How essential oils can help to ease your seasonal allergy, asthma symptoms
By Chaffin Mitchell, AccuWeather staff writer
Essential oils have been rising in popularity as they are touted for helping to alleviate many ailments, including allergies and asthma.
If you have ever opened an orange, smelled a rose or spent any time around fir trees, you have experienced an essential oil. Each oil is actually a natural blend of chemicals the plant produces to communicate with its environment and for defense.
"These naturally occurring substances have been used by mankind for countless generations. The ancient Egyptians, Chinese and Indians all used essential oils in a variety of ways," said Jason McDonald, co-founder and vice president of oils2go.com.
Essential oils can be a great method of easing the pain and suffering from seasonal allergies and asthma, according to experts.
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"Essential oils are the natural basis for what many of our synthetic medications today are derived. The best example of this is oil of wintergreen or methyl salicylate. Today better known as - Aspirin," said Dr. Stephanie Davis, fellow of the American College of Osteopathic Emergency Physicians.
Davis said in the very last few decades the medical community turned to synthetic, man-made medications before natural occurring remedies.
"I know and obviously understand the benefits and definite need for Western medicine. However, there are also many, many opportunities to use more natural options for symptomatic relief from ailments, and often with fewer side effects," Davis said.
"Essential oils do not cure anything. They do help with symptomatic relief of many, many, many different conditions. The list and options of essential oils usages is as extensive as many of my medical textbooks," Davis said.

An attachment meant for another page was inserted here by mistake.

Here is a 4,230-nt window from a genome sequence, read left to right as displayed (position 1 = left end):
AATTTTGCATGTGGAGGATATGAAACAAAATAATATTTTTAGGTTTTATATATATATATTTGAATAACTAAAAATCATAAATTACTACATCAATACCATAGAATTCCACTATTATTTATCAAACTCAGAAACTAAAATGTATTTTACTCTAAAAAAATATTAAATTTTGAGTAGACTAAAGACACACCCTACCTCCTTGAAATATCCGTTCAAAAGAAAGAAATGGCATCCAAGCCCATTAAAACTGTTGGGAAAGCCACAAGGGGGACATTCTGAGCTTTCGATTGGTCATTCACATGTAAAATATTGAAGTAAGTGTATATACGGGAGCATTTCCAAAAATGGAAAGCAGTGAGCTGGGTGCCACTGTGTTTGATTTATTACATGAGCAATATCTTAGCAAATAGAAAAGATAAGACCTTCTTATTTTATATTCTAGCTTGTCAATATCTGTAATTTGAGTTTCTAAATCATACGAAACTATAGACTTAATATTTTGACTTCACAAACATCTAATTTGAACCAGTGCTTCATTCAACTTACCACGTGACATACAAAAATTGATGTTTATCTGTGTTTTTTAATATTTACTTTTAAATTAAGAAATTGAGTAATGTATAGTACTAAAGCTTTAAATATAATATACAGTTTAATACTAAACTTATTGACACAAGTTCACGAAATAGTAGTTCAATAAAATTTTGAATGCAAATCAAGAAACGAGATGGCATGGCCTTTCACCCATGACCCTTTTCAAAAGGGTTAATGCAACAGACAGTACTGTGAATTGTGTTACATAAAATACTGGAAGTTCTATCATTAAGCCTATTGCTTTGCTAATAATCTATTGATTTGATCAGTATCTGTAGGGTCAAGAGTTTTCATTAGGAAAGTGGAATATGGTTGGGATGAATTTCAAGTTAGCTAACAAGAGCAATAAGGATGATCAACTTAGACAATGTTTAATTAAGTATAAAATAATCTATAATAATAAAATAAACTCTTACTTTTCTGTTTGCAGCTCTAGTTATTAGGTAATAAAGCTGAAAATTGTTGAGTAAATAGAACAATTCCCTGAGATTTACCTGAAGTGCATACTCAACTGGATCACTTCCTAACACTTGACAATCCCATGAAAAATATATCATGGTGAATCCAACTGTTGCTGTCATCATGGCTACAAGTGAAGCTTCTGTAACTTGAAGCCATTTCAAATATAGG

Essential oils are an option for those who suffer from allergies or airway irritation associated with asthma. According to McDonald, many oils have been demonstrated to calm the nervous system directly, which relates to the experience of seasonal or chronic breathing symptoms that many people face.
Studies have shown that pure, therapeutic grade essential oils such as peppermint and lavender reduce inflammatory responses in the body, specifically related to breathing difficulties. Essential oils like melaleuca, also known as tea tree, have been shown to exhibit anti-microbial activity as well.
"There have been many studies to show the efficacy of essential oils. For example, in a study in BMC Immunology 2008, they had data demonstrating that eucalyptus essential oil is able to implement the innate cell-mediated immune response, as well as antiseptic and anti-inflammatory properties," Davis said.
That means eucalyptus oil has been shown in studies to boost our immune system and decrease inflammation, thus helping to relieve symptoms associated with seasonal allergies.
Similarly, asthma is a reaction in the airways to irritants. By decreasing the irritants in the air or decreasing our immunological response to those irritants, you can decrease the symptoms associated with asthma exacerbation.